Municipal issues with company tenants

In front is Shahiem van Nelson,

Morgen’s Village residents want answers regarding their high water bills, title deeds and deductions on their electricity purchases.

These issues were raised during a public meeting at Cranberry Park on Tuesday January 31.

It was hosted by community activist Shahiem van Nelson, New Woodlands Ratepayers’ Association chairman and Good political party councillor candidate, who was flanked by Suzette Little, national treasurer for the party and Cape Town Community Housing Company (CTCHC) development officer Clarence Human.

A resident, who did not want to be named but whose identity is known to the Plainsman, had recently paid up her house, after having moved in about 14 years ago.

She said: “Either you eat or you pay your water bill”.

She said the last seven years were particularly tough, when she stopped working and could not make ends meet.

The woman, 39, lives with her daughter, 13, and her mother, 65.

She had battled to pay up to R700 a month to former landlord CTCHC and cover the municipal bill.

With the help of her daughter’s father she was able to settle her debt with the company and is now waiting for her title deed, which she needs to have municipal arrears scrapped.

She said community activists like Beverley Baron-Chongo had encouraged her to pay what she could whether it was rent or municipal bills.

Mr Human said they would assist people who had consistently paid towards their rent.

He explained that they needed their title deed to apply to the City of Cape Town to have their municipal arrears scrapped.

“The company has already in the past helped so many people.

“All we require is for them to come forward, fill in the necessary paperwork and we can work with them,” he said.

Another resident Safia Khan said her neighbours have been coming to her for assistance with their electricity receipts showing deductions for “debt recovery”, where they are paying up to R50 for a unit of electricity.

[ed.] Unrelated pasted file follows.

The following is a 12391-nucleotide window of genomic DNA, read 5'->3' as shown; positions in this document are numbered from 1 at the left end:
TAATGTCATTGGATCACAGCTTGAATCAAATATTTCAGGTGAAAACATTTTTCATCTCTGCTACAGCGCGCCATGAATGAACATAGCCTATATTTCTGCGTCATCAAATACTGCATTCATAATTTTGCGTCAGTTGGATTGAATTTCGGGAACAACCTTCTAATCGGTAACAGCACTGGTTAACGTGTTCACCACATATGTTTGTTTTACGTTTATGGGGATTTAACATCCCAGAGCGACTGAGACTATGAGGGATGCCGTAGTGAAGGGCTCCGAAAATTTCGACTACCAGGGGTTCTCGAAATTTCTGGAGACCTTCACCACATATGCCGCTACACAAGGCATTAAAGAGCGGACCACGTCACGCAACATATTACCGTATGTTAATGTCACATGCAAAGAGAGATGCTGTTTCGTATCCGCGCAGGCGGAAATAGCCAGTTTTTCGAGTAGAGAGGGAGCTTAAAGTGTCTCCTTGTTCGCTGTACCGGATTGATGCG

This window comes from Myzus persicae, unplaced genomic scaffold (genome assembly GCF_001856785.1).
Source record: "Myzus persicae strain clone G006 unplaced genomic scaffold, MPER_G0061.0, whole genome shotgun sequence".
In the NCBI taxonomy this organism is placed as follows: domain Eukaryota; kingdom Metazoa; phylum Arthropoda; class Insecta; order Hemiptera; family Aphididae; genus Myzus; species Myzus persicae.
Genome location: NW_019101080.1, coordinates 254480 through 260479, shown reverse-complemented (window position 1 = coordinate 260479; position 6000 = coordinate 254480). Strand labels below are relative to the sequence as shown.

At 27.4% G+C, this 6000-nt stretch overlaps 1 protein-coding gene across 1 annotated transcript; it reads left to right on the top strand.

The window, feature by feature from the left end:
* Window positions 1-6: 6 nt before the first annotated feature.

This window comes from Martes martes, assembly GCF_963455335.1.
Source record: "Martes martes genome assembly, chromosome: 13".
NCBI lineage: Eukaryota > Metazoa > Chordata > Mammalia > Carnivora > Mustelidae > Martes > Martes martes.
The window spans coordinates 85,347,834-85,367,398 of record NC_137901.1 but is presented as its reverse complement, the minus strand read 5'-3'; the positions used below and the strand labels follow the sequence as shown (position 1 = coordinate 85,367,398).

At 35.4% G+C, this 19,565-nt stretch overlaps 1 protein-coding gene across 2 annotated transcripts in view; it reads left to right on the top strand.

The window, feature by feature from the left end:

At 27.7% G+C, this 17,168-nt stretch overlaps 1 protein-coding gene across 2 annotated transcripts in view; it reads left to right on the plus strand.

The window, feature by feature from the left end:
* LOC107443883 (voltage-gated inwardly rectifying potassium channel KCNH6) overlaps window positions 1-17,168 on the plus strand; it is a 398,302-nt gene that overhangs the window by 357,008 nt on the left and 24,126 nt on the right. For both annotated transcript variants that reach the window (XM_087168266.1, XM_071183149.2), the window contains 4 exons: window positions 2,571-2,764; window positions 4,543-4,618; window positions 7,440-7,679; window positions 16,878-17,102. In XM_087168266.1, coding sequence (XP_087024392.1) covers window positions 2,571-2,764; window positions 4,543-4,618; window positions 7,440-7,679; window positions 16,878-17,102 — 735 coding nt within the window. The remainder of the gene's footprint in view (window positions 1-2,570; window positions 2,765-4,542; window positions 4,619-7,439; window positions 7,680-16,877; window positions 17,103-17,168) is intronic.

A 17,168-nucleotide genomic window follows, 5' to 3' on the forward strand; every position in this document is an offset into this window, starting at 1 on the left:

“Ons is ma mens en ons almal sukkel. Ons kan nie kos koop om in die freezer te sit nie, maar daar is nie elektrisiteit om dit koud te hou nie,” she said.

She said they were trying to help each other.

Another resident who refused to be named showed the Plainsman a receipt where her bought R20 electricity and had debt recovery of R17.80 and received a 1.3 kWh, a bit more than a unit of electricity.

“We are being taxed for being poor,” he said.

Mr Van Nelson helped to set up an interim ratepayers committee and said that they would have an information “pop up” programme at the park on Friday February 10 at 6.30pm.

Siseko Mbandezi, mayoral committee member for finance, said the City needed to see whether the arrears were in the names of the property owners, who took transfer from the CTCHC or if the debt was still in the name of the company.

“Where properties are in the name of the beneficiaries, the property owners are receiving municipal invoices directly and should be paying their municipal accounts,” he said.

The City urged affected unemployed residents or pensioners to visit their nearest municipal office to apply and register for available indigent support.

He said that if arrangements were not made with the City, or if warning notices were ignored, debt management actions would be followed.

Properties in Morgen’s Village are owned by the Cape Town Community Housing Company (CTCHC), a private entity.

Where properties have been transferred into the names of beneficiaries, the City assisted those residents with debt write-offs and indigent benefits.

“The City will continue to help residents who are in need of assistance and urges the affected residents to approach us directly via email or by visiting their nearest walk in centre,“ he said.

In response to a Plainsman enquiry about the debt deduction on electricity purchases, Mr Mbandezi said they required the account details of the resident.

“It is likely that there is an outstanding balance on the account and debt management actions could be in place as per the City’s debt management policies,” he said.

Mr Mbandezi said was important to get the account details so that each case could be investigated and responded to accordingly with the facts.

The City also encouraged the resident to approach a municipal customer office for guidance and advice, and to enter into a payment arrangement.